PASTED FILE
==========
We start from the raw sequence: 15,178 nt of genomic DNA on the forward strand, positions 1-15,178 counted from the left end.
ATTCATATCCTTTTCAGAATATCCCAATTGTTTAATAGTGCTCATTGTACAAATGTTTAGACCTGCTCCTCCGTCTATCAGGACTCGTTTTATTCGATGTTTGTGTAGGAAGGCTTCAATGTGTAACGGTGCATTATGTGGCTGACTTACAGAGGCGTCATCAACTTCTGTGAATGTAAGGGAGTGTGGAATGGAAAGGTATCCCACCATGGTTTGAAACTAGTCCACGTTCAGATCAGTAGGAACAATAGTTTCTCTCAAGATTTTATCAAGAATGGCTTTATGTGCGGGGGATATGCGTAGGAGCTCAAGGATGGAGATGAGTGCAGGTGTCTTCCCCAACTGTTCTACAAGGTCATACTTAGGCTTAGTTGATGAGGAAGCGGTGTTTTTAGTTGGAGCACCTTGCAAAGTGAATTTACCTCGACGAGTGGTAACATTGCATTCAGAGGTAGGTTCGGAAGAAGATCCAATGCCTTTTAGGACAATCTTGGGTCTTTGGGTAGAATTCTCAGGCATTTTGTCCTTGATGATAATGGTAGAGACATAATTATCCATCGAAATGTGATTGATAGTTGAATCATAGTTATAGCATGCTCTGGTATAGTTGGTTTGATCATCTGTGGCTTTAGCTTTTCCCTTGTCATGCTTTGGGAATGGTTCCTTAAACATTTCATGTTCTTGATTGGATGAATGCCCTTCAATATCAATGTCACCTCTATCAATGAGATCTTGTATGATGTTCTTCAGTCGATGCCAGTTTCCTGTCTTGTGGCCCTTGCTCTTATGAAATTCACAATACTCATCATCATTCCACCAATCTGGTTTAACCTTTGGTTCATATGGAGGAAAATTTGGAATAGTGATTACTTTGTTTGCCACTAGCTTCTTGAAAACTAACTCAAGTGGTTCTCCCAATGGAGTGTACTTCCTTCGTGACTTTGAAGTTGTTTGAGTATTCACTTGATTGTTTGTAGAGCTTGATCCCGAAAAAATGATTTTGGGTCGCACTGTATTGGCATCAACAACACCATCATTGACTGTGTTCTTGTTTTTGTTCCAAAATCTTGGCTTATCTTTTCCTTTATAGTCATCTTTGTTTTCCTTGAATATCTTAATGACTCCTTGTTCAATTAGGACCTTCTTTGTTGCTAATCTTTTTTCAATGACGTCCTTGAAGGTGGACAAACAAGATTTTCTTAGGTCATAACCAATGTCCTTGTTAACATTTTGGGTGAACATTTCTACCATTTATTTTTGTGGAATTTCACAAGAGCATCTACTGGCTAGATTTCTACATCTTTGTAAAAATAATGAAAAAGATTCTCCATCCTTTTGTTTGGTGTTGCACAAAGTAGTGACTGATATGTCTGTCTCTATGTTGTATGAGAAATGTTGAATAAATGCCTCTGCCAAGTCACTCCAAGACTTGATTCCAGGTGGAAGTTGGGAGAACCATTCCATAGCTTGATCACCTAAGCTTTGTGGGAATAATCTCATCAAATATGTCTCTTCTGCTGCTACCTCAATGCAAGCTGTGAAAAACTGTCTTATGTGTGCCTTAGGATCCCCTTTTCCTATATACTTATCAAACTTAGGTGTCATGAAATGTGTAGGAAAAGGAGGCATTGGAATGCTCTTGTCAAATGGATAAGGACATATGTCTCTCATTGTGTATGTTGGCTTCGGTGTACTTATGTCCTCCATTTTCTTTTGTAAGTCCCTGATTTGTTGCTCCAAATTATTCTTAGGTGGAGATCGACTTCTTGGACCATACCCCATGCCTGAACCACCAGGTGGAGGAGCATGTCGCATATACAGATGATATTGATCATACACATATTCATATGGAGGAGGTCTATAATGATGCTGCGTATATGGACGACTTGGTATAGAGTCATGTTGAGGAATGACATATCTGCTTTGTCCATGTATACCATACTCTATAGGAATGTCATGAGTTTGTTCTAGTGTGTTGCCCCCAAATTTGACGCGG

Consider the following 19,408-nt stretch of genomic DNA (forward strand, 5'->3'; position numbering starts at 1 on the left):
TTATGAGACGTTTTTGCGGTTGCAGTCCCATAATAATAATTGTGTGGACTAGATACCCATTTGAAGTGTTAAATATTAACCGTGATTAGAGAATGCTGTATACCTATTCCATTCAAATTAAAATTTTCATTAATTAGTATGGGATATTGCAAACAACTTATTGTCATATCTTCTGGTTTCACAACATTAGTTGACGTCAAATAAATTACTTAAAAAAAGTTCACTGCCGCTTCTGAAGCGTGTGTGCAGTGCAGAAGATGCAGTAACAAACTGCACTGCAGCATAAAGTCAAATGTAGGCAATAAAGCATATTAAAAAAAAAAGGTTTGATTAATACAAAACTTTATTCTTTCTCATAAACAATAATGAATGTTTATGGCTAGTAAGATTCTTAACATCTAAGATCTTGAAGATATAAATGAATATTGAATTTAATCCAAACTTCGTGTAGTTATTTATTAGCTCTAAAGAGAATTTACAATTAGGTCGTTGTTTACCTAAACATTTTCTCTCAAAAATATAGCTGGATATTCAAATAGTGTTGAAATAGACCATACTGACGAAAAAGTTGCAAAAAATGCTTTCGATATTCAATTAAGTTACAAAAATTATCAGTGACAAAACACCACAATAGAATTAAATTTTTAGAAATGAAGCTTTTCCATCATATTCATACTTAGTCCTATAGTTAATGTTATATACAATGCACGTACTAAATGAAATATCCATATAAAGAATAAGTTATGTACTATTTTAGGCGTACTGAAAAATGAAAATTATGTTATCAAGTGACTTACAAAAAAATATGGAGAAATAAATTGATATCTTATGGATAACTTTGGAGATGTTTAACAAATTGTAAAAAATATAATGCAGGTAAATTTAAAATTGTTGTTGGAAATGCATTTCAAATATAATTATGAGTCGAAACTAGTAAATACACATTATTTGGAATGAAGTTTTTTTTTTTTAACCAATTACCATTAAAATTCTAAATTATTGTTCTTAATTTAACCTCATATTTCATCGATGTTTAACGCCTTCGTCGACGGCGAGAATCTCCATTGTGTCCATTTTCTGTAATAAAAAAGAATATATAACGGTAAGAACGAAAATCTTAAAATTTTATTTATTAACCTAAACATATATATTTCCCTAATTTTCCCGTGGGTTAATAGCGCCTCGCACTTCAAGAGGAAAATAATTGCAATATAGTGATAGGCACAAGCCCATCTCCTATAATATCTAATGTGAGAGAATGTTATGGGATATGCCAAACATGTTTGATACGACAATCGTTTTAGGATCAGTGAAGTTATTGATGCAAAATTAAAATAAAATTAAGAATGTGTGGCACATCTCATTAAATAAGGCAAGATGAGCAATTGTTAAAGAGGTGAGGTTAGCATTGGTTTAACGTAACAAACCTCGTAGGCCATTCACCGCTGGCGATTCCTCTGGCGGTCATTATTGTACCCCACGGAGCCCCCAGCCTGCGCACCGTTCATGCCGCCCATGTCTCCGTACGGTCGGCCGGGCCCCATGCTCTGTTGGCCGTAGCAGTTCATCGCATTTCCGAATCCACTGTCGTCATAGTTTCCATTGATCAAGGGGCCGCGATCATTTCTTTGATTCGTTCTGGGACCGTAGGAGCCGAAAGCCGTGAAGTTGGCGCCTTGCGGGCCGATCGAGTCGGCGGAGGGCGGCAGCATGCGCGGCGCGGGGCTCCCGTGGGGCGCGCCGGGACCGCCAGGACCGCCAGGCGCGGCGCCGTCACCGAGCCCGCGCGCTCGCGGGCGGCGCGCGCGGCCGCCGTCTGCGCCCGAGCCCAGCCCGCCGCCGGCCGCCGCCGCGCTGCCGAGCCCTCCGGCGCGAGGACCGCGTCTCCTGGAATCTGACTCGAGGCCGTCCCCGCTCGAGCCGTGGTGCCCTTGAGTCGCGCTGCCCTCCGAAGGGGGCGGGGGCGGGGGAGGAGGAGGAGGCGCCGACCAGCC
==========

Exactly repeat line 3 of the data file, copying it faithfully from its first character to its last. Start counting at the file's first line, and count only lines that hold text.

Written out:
Consider the following 19,408-nt stretch of genomic DNA (forward strand, 5'->3'; position numbering starts at 1 on the left):